Learning curve is catching up with fledgling NWHL

Just shy of four months into their inaugural season, the National Women’s Hockey League seems to have grown out of adorable infancy and right into their awkward middle school years.

It starts at the top.

Dani Rylan wears two hats. She is the commissioner of the NWHL and the general manager of the New York Riveters. 

Kate Cimini of Today’s Slapshot reported Rylan entered into a “secret dressing-room meeting with players of the Whale” back in mid-November:

“The GM at the time, Harry Rosenholtz, was on vacation. The head coach, Jake Mastel, was not allowed into the room.

“It had come to her attention that some of the players were unhappy with the way their coach was running practices and games, Rylan said in that meeting. She was aware their head coach was the least-qualified of all the coaches in the league and for that she was sorry. If the team wasn’t doing so well, she would fire him immediately, Rylan told players, but since the Whale was 4-0, she would wait until the end of the season to let him go.

“Mastel was next door and heard every word.

“Rosenholtz has since resigned the GM position, which occurred when, per a source, Rylan refused to apologize for her actions.”

News of Mastel’s resignation came late Thursday night. The league responded the following morning acknowledging the resignation and announcing the hiring of new coach, Heather Linstad.

As Cimini goes on to state in her article:

“Technically, Rylan is well within her rights to fire any of the coaches in the league. After all, she hired them and the league – which she funded and of which she is the commissioner – still owns all four franchises, unlike the NHL, where franchises are separately owned and the commissioner has to answer to a Board of Governors, which the NWHL does not have either … Rylan is GM of the Riveters, in addition to her duties as commissioner. Meeting with the players of a different team and discussing personnel issues is at best bad optics.”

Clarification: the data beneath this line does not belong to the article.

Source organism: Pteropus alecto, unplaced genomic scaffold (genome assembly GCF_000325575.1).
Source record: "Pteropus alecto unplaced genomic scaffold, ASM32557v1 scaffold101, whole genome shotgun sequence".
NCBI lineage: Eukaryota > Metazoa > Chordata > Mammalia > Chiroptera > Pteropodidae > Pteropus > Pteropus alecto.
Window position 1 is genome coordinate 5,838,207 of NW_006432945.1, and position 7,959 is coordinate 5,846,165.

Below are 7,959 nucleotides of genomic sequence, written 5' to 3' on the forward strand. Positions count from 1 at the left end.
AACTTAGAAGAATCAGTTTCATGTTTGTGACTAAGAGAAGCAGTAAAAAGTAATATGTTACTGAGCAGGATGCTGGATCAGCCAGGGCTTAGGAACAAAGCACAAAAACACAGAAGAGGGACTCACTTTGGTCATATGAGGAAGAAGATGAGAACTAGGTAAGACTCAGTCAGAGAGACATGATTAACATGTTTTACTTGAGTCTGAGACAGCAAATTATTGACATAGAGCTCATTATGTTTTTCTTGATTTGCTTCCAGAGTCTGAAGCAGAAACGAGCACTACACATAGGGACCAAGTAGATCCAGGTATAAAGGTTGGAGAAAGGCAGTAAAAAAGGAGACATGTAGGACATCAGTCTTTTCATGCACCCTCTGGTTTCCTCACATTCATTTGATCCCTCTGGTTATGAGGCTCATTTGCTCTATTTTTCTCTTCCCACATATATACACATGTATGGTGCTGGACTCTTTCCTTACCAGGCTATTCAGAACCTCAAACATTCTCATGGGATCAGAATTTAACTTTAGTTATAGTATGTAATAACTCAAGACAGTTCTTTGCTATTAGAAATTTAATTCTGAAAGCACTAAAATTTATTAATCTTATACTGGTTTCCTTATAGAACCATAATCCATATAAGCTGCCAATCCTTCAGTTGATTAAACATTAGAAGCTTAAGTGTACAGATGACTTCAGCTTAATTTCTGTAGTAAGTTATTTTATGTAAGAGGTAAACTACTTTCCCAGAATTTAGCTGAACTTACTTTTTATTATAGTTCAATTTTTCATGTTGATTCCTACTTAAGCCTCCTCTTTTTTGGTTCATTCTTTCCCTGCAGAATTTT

Earlier in the season, Rylan’s involvement in the disciplinary panel established for on-ice incidents came into question. As a new league with limited resources, unlike the NHL, it’s not unreasonable to think the commissioner would have input on discipline; however, when Elena Orlando from Rylan’s Riveters came up for a supplemental discipline hearing, Rylan remained on the panel. It’s an inherent conflict of interest the league cannot escape from.

Rylan has said that she will relinquish the role of GM at the end of the season.

Sports Business Journal quoted Rylan as saying she became a GM in the first place because “It is our first year, and I want to keep the budget down to make sure that the message is the same with all of our organizations. It is one less person to train, one less person to pay.” 

Rylan is running a brand new league and has a massive learning curve to attend to. The league has limited resources, as she states above, she’s the GM to save money. Business wise, it makes sense; however, in the wake of the report on the Whale, undercuts the credibility of Rylan in the court of public opinion, providing ammunition for the ‘pro-CWHL, anti-NWHL’ faction.